Connecting Seas: Cultural and Artistic Exchange 2013/2014
Water has long been a significant means for the movement of goods and people. Sophisticated networks, at a variety of scales, were established in antiquity around the Mediterranean and the
Black Seas, and later in the Atlantic, Indian, and Pacific Oceans. Together with sporadic and accidental encounters, these networks fostered commerce in raw materials and finished objects, along with the exchange of ideas and cultural concepts. Far from being barriers, seas and oceans were vital links connecting cultures. The 2013–2014 academic year at the Getty Research Institute and Getty Villa will be devoted to exploring the art-historical impact of maritime transport.
How has the desire for specific commodities from overseas shaped social, political, and religious institutions? How has the introduction of foreign materials and ideas transformed local artistic traditions, and what novel forms and practices have developed from trade and other exchanges, both systematic and informal? What role do the objects born of these interactions have in enhancing cultural understandings or perpetuating misunderstandings? How has the rapidly accelerating pace of exchange in recent years influenced cross-cultural developments? The goal of this research theme is to explore how bodies of water have served, and continue to facilitate, a rich and complex interchange in the visual arts.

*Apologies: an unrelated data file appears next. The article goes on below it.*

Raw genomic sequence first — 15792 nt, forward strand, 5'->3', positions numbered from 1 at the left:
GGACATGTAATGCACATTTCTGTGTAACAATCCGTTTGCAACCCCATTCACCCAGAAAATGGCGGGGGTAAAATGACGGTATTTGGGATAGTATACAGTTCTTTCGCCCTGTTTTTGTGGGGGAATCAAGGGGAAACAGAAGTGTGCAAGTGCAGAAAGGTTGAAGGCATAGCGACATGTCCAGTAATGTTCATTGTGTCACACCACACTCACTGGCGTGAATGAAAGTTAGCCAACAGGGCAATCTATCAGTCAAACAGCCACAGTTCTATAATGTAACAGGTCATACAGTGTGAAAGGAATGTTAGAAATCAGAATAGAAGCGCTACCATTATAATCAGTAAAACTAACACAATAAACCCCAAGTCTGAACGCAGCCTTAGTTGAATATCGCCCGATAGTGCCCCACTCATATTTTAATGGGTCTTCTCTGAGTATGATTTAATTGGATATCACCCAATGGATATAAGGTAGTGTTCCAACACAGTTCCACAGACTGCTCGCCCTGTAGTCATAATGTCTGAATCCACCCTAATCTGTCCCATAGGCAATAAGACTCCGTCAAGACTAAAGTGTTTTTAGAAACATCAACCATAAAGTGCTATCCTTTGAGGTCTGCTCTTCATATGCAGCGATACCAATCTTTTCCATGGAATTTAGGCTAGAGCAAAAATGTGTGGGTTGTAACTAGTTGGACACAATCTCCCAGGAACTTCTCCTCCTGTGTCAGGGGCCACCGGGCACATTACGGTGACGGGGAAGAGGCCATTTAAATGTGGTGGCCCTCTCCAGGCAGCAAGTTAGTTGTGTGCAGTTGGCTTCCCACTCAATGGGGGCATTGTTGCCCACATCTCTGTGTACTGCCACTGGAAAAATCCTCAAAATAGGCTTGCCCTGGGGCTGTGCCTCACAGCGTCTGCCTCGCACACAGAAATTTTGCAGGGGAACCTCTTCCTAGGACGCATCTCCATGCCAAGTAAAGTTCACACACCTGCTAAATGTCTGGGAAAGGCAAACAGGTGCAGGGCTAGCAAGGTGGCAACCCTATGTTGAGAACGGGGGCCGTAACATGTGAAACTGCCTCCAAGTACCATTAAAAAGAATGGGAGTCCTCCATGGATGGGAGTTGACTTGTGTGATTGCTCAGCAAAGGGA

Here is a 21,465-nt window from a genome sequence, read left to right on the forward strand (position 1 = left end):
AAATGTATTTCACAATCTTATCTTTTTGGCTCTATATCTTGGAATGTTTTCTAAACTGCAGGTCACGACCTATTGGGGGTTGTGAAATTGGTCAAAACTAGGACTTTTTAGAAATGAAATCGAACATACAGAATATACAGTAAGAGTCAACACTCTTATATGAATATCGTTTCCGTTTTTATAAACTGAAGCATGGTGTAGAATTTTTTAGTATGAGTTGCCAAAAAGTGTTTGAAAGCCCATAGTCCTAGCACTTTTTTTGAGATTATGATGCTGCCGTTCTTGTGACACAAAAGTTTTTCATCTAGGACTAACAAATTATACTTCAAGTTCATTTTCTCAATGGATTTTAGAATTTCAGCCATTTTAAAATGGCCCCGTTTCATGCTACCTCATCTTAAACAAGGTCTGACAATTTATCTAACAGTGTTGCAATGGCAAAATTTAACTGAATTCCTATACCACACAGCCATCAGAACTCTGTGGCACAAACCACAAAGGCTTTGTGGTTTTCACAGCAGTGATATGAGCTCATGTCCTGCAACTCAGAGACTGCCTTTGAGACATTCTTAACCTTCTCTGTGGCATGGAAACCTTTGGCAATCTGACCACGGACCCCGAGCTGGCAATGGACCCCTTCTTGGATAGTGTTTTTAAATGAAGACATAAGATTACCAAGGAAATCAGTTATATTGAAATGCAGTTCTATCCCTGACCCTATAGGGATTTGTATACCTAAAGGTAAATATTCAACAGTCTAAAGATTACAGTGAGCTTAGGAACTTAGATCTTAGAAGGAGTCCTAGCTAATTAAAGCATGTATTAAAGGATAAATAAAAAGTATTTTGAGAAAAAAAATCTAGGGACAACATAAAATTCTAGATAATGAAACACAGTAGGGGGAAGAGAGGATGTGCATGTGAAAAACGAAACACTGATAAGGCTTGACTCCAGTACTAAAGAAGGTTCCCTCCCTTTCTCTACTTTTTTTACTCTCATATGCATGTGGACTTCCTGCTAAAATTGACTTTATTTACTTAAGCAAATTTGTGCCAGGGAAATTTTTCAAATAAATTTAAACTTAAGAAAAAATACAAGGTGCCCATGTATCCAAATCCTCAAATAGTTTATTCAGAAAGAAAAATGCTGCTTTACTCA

The Getty Research Institute and the Getty Villa invite proposals focusing on artistic exchange and the transmission of knowledge across bodies of water from ancient times to the present day. Scholars actively engaged in studying the role of artists, patrons, priests, merchants, and explorers in oceanic exchange are encouraged to apply, and projects focusing on the Pacific are particularly welcome.